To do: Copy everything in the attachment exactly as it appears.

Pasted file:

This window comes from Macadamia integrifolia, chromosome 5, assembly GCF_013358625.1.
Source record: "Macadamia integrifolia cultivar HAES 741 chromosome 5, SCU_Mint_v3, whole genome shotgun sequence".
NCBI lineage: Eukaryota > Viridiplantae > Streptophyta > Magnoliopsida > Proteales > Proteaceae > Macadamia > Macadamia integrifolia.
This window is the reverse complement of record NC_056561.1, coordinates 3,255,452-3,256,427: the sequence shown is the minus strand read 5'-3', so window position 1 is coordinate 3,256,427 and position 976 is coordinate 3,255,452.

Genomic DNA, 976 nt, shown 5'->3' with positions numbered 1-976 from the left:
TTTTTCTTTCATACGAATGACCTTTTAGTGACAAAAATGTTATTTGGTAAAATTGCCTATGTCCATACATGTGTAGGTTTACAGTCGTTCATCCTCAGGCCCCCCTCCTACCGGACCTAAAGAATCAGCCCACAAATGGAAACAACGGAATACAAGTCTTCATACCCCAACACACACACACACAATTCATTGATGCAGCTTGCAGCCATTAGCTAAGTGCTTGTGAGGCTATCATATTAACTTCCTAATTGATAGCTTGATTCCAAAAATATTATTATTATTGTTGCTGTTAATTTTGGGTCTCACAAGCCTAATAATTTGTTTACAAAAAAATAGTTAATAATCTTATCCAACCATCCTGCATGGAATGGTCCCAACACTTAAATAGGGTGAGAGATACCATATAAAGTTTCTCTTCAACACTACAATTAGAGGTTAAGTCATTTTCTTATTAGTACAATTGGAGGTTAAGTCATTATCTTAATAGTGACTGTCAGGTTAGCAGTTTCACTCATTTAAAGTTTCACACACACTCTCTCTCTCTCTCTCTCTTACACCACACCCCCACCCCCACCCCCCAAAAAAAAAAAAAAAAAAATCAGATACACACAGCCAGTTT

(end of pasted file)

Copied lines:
This window comes from Macadamia integrifolia, chromosome 5, assembly GCF_013358625.1.
Source record: "Macadamia integrifolia cultivar HAES 741 chromosome 5, SCU_Mint_v3, whole genome shotgun sequence".
NCBI lineage: Eukaryota > Viridiplantae > Streptophyta > Magnoliopsida > Proteales > Proteaceae > Macadamia > Macadamia integrifolia.
This window is the reverse complement of record NC_056561.1, coordinates 3,255,452-3,256,427: the sequence shown is the minus strand read 5'-3', so window position 1 is coordinate 3,256,427 and position 976 is coordinate 3,255,452.

Genomic DNA, 976 nt, shown 5'->3' with positions numbered 1-976 from the left:
TTTTTCTTTCATACGAATGACCTTTTAGTGACAAAAATGTTATTTGGTAAAATTGCCTATGTCCATACATGTGTAGGTTTACAGTCGTTCATCCTCAGGCCCCCCTCCTACCGGACCTAAAGAATCAGCCCACAAATGGAAACAACGGAATACAAGTCTTCATACCCCAACACACACACACACAATTCATTGATGCAGCTTGCAGCCATTAGCTAAGTGCTTGTGAGGCTATCATATTAACTTCCTAATTGATAGCTTGATTCCAAAAATATTATTATTATTGTTGCTGTTAATTTTGGGTCTCACAAGCCTAATAATTTGTTTACAAAAAAATAGTTAATAATCTTATCCAACCATCCTGCATGGAATGGTCCCAACACTTAAATAGGGTGAGAGATACCATATAAAGTTTCTCTTCAACACTACAATTAGAGGTTAAGTCATTTTCTTATTAGTACAATTGGAGGTTAAGTCATTATCTTAATAGTGACTGTCAGGTTAGCAGTTTCACTCATTTAAAGTTTCACACACACTCTCTCTCTCTCTCTCTCTTACACCACACCCCCACCCCCACCCCCCAAAAAAAAAAAAAAAAAAATCAGATACACACAGCCAGTTT